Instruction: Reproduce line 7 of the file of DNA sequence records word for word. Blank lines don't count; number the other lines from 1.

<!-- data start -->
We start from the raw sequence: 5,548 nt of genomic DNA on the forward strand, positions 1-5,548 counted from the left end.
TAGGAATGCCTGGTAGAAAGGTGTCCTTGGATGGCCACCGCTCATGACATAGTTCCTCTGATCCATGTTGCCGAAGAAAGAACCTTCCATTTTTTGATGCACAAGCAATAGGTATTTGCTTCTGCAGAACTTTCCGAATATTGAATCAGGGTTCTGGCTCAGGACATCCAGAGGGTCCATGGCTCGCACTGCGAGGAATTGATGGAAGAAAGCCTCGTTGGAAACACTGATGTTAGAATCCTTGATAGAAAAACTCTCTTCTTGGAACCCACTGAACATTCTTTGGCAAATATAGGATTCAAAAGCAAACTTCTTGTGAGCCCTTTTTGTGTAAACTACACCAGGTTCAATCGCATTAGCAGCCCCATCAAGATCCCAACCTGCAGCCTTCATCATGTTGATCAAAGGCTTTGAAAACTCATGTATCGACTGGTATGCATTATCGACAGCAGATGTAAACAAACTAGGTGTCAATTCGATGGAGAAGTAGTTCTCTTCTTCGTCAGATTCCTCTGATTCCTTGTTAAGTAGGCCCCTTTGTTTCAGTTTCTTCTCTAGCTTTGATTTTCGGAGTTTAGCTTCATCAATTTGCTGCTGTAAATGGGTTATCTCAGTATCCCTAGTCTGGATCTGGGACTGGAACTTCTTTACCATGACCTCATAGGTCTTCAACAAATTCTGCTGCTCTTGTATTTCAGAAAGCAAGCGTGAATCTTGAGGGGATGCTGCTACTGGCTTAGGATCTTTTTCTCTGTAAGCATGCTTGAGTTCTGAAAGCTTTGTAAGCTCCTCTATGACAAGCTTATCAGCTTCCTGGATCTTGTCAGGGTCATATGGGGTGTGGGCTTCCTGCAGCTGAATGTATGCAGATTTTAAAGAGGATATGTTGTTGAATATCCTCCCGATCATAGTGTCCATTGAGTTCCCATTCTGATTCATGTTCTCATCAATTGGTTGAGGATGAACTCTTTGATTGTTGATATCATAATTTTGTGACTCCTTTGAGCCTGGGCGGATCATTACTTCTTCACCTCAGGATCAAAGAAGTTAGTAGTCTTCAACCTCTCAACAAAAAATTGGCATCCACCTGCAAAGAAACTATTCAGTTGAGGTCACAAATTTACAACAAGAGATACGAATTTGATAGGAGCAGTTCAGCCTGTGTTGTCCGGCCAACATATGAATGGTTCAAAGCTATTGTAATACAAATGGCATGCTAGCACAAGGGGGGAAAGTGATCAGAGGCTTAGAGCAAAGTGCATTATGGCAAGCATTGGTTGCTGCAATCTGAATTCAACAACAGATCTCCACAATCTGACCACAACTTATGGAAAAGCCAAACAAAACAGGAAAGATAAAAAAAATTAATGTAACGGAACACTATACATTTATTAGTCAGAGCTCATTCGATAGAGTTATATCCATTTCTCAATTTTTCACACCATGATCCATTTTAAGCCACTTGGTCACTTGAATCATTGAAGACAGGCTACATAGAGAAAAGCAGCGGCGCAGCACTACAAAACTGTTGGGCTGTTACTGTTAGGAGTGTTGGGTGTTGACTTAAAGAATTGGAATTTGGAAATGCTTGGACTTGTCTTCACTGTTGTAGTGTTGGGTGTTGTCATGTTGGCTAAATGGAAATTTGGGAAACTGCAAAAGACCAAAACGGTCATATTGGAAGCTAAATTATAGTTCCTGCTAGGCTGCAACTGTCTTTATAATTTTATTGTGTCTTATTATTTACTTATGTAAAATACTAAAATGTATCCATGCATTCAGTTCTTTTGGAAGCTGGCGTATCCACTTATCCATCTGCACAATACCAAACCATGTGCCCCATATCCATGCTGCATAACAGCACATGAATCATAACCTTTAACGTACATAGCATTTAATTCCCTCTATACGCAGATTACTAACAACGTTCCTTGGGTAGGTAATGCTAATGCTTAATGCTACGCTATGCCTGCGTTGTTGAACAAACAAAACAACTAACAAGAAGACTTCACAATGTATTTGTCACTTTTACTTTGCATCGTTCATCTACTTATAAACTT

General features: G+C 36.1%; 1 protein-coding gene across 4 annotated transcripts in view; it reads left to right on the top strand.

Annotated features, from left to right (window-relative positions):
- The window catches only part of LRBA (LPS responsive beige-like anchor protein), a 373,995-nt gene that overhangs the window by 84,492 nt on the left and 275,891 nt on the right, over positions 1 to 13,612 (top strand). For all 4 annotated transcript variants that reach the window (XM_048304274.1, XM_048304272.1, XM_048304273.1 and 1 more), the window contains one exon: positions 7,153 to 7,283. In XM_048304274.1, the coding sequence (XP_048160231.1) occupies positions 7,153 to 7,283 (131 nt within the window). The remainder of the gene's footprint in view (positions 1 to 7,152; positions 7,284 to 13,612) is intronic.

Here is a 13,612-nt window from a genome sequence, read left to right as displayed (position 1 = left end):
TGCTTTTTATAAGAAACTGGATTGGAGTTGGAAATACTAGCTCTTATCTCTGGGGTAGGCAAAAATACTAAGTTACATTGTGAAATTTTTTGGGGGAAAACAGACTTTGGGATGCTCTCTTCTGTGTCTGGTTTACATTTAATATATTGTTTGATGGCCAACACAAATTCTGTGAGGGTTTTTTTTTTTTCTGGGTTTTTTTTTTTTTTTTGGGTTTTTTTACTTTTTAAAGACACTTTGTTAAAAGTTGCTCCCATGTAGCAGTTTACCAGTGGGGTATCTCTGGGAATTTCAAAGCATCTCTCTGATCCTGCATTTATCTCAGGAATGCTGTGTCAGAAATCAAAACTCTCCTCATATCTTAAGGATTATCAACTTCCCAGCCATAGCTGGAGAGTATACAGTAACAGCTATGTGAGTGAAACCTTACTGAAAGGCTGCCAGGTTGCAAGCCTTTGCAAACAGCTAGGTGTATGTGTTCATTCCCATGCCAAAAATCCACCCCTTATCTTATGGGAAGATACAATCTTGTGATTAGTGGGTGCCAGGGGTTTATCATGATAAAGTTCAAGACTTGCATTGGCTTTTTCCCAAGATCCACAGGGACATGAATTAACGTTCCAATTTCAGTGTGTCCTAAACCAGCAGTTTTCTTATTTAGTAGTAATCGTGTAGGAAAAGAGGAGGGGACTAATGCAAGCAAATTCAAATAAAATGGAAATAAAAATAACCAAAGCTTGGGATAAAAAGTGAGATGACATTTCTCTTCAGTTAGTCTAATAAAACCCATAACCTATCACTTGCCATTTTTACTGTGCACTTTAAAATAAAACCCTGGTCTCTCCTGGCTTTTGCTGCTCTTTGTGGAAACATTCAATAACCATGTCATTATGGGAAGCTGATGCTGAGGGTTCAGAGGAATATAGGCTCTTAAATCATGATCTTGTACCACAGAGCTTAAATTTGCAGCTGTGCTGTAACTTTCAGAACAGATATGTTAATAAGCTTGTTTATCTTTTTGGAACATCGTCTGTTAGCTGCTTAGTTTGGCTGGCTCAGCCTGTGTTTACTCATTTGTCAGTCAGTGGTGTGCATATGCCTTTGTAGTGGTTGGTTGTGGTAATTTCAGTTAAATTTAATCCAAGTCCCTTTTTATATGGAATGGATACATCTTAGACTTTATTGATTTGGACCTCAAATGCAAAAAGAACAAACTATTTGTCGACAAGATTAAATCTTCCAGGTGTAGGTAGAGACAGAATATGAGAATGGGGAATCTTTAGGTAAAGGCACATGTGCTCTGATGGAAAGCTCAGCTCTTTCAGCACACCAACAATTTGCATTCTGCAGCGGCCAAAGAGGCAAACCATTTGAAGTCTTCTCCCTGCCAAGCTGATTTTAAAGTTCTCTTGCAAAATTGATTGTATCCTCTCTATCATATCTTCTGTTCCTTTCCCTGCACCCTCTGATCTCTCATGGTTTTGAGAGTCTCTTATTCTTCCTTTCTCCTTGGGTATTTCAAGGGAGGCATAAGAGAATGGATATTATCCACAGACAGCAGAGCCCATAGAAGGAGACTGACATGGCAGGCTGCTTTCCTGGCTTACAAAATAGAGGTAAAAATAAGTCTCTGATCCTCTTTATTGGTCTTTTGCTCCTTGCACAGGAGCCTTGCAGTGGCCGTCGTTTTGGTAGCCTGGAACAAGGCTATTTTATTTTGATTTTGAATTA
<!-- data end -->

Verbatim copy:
TGCTTTTTATAAGAAACTGGATTGGAGTTGGAAATACTAGCTCTTATCTCTGGGGTAGGCAAAAATACTAAGTTACATTGTGAAATTTTTTGGGGGAAAACAGACTTTGGGATGCTCTCTTCTGTGTCTGGTTTACATTTAATATATTGTTTGATGGCCAACACAAATTCTGTGAGGGTTTTTTTTTTTTCTGGGTTTTTTTTTTTTTTTTGGGTTTTTTTACTTTTTAAAGACACTTTGTTAAAAGTTGCTCCCATGTAGCAGTTTACCAGTGGGGTATCTCTGGGAATTTCAAAGCATCTCTCTGATCCTGCATTTATCTCAGGAATGCTGTGTCAGAAATCAAAACTCTCCTCATATCTTAAGGATTATCAACTTCCCAGCCATAGCTGGAGAGTATACAGTAACAGCTATGTGAGTGAAACCTTACTGAAAGGCTGCCAGGTTGCAAGCCTTTGCAAACAGCTAGGTGTATGTGTTCATTCCCATGCCAAAAATCCACCCCTTATCTTATGGGAAGATACAATCTTGTGATTAGTGGGTGCCAGGGGTTTATCATGATAAAGTTCAAGACTTGCATTGGCTTTTTCCCAAGATCCACAGGGACATGAATTAACGTTCCAATTTCAGTGTGTCCTAAACCAGCAGTTTTCTTATTTAGTAGTAATCGTGTAGGAAAAGAGGAGGGGACTAATGCAAGCAAATTCAAATAAAATGGAAATAAAAATAACCAAAGCTTGGGATAAAAAGTGAGATGACATTTCTCTTCAGTTAGTCTAATAAAACCCATAACCTATCACTTGCCATTTTTACTGTGCACTTTAAAATAAAACCCTGGTCTCTCCTGGCTTTTGCTGCTCTTTGTGGAAACATTCAATAACCATGTCATTATGGGAAGCTGATGCTGAGGGTTCAGAGGAATATAGGCTCTTAAATCATGATCTTGTACCACAGAGCTTAAATTTGCAGCTGTGCTGTAACTTTCAGAACAGATATGTTAATAAGCTTGTTTATCTTTTTGGAACATCGTCTGTTAGCTGCTTAGTTTGGCTGGCTCAGCCTGTGTTTACTCATTTGTCAGTCAGTGGTGTGCATATGCCTTTGTAGTGGTTGGTTGTGGTAATTTCAGTTAAATTTAATCCAAGTCCCTTTTTATATGGAATGGATACATCTTAGACTTTATTGATTTGGACCTCAAATGCAAAAAGAACAAACTATTTGTCGACAAGATTAAATCTTCCAGGTGTAGGTAGAGACAGAATATGAGAATGGGGAATCTTTAGGTAAAGGCACATGTGCTCTGATGGAAAGCTCAGCTCTTTCAGCACACCAACAATTTGCATTCTGCAGCGGCCAAAGAGGCAAACCATTTGAAGTCTTCTCCCTGCCAAGCTGATTTTAAAGTTCTCTTGCAAAATTGATTGTATCCTCTCTATCATATCTTCTGTTCCTTTCCCTGCACCCTCTGATCTCTCATGGTTTTGAGAGTCTCTTATTCTTCCTTTCTCCTTGGGTATTTCAAGGGAGGCATAAGAGAATGGATATTATCCACAGACAGCAGAGCCCATAGAAGGAGACTGACATGGCAGGCTGCTTTCCTGGCTTACAAAATAGAGGTAAAAATAAGTCTCTGATCCTCTTTATTGGTCTTTTGCTCCTTGCACAGGAGCCTTGCAGTGGCCGTCGTTTTGGTAGCCTGGAACAAGGCTATTTTATTTTGATTTTGAATTA